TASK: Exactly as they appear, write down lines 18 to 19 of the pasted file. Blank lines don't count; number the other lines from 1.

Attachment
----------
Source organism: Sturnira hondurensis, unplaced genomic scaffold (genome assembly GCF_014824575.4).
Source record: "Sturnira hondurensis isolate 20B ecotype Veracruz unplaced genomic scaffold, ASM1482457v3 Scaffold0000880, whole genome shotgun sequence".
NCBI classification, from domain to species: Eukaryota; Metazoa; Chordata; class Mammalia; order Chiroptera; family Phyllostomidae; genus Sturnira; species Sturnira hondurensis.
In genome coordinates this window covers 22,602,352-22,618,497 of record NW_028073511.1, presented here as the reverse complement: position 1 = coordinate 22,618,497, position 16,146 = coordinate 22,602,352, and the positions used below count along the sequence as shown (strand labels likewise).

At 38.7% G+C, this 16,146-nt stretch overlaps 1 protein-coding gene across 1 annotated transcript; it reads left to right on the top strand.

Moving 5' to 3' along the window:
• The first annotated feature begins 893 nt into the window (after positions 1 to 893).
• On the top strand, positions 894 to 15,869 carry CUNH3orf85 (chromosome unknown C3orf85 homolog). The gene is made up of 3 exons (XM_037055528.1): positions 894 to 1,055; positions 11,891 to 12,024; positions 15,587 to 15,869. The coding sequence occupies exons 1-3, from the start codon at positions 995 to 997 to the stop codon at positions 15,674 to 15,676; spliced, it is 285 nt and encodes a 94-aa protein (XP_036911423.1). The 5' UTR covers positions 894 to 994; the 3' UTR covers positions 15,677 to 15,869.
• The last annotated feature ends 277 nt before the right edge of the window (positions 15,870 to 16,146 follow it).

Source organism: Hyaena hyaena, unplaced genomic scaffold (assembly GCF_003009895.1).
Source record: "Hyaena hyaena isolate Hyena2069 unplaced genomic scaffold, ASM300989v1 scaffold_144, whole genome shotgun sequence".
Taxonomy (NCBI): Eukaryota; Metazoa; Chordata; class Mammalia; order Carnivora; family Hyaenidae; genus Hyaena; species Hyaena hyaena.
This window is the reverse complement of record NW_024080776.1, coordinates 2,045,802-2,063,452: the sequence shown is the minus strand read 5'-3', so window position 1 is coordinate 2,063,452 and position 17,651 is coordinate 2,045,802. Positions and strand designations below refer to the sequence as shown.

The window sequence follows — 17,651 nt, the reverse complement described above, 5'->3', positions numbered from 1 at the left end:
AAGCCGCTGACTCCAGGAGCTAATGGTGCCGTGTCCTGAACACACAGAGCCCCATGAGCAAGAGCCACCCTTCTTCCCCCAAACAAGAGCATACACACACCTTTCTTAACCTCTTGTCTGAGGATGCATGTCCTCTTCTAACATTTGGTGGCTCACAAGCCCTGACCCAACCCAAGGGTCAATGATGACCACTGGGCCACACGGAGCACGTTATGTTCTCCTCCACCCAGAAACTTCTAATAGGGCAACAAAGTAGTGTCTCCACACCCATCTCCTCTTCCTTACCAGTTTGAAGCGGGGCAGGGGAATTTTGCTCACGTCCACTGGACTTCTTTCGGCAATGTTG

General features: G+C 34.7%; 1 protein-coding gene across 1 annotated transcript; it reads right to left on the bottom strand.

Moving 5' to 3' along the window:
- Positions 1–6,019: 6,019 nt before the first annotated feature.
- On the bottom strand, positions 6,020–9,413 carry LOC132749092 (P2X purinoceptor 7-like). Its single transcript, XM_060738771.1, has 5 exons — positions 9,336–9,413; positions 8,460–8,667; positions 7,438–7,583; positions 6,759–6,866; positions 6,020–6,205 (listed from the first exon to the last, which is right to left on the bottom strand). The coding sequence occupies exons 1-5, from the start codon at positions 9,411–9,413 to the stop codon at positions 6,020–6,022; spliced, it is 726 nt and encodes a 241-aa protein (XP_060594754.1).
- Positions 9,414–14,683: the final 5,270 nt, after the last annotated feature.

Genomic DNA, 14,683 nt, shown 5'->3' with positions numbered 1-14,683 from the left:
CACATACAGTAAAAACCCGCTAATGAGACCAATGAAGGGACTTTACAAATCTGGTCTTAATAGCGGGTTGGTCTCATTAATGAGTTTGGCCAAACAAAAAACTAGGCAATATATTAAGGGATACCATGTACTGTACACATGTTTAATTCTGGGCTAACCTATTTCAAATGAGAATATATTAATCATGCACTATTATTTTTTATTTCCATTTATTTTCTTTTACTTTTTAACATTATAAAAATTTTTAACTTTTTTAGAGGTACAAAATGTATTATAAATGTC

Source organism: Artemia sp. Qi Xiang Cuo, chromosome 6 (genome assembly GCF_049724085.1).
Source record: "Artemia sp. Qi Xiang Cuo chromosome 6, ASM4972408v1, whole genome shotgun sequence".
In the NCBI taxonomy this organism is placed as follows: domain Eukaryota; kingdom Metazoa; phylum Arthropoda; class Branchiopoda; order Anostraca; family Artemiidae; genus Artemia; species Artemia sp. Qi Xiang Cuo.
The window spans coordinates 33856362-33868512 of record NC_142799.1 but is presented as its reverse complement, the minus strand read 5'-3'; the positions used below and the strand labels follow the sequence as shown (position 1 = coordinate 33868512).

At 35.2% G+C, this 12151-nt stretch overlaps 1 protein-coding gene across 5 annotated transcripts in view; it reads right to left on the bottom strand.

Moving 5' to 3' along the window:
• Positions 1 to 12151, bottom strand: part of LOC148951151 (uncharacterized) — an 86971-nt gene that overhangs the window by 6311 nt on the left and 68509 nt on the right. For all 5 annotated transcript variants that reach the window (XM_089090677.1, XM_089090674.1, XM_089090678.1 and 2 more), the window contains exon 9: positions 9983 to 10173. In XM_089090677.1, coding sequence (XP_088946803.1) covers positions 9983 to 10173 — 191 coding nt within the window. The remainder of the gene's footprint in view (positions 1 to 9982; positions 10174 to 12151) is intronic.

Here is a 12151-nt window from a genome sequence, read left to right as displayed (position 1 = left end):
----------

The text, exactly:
- Positions 1–6,019: 6,019 nt before the first annotated feature.
- On the bottom strand, positions 6,020–9,413 carry LOC132749092 (P2X purinoceptor 7-like). Its single transcript, XM_060738771.1, has 5 exons — positions 9,336–9,413; positions 8,460–8,667; positions 7,438–7,583; positions 6,759–6,866; positions 6,020–6,205 (listed from the first exon to the last, which is right to left on the bottom strand). The coding sequence occupies exons 1-5, from the start codon at positions 9,411–9,413 to the stop codon at positions 6,020–6,022; spliced, it is 726 nt and encodes a 241-aa protein (XP_060594754.1).